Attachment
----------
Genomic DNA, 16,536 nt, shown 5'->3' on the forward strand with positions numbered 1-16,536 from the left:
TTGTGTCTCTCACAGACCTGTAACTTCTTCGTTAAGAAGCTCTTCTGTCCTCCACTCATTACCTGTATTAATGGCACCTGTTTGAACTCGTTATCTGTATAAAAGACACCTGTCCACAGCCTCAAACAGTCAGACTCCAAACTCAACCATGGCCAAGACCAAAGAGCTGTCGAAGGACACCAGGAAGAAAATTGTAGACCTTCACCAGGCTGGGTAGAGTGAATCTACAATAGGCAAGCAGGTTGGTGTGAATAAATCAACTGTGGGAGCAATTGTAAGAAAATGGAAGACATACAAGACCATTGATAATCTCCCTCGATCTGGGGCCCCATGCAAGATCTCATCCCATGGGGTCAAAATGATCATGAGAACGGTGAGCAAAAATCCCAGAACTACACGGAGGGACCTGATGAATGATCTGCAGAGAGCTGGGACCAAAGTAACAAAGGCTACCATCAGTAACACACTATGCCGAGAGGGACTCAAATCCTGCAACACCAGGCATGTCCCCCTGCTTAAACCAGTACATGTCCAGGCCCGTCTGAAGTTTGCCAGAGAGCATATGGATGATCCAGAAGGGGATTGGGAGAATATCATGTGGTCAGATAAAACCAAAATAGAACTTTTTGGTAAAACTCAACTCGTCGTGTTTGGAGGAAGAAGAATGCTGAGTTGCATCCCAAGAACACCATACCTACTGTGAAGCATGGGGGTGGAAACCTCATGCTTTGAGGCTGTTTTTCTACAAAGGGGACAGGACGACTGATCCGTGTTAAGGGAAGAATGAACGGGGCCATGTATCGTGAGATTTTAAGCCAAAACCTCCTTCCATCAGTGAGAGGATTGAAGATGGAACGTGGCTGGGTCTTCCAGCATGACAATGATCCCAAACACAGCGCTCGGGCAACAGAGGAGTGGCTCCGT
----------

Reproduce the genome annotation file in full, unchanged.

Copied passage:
Genomic DNA, 16,536 nt, shown 5'->3' on the forward strand with positions numbered 1-16,536 from the left:
TTGTGTCTCTCACAGACCTGTAACTTCTTCGTTAAGAAGCTCTTCTGTCCTCCACTCATTACCTGTATTAATGGCACCTGTTTGAACTCGTTATCTGTATAAAAGACACCTGTCCACAGCCTCAAACAGTCAGACTCCAAACTCAACCATGGCCAAGACCAAAGAGCTGTCGAAGGACACCAGGAAGAAAATTGTAGACCTTCACCAGGCTGGGTAGAGTGAATCTACAATAGGCAAGCAGGTTGGTGTGAATAAATCAACTGTGGGAGCAATTGTAAGAAAATGGAAGACATACAAGACCATTGATAATCTCCCTCGATCTGGGGCCCCATGCAAGATCTCATCCCATGGGGTCAAAATGATCATGAGAACGGTGAGCAAAAATCCCAGAACTACACGGAGGGACCTGATGAATGATCTGCAGAGAGCTGGGACCAAAGTAACAAAGGCTACCATCAGTAACACACTATGCCGAGAGGGACTCAAATCCTGCAACACCAGGCATGTCCCCCTGCTTAAACCAGTACATGTCCAGGCCCGTCTGAAGTTTGCCAGAGAGCATATGGATGATCCAGAAGGGGATTGGGAGAATATCATGTGGTCAGATAAAACCAAAATAGAACTTTTTGGTAAAACTCAACTCGTCGTGTTTGGAGGAAGAAGAATGCTGAGTTGCATCCCAAGAACACCATACCTACTGTGAAGCATGGGGGTGGAAACCTCATGCTTTGAGGCTGTTTTTCTACAAAGGGGACAGGACGACTGATCCGTGTTAAGGGAAGAATGAACGGGGCCATGTATCGTGAGATTTTAAGCCAAAACCTCCTTCCATCAGTGAGAGGATTGAAGATGGAACGTGGCTGGGTCTTCCAGCATGACAATGATCCCAAACACAGCGCTCGGGCAACAGAGGAGTGGCTCCGT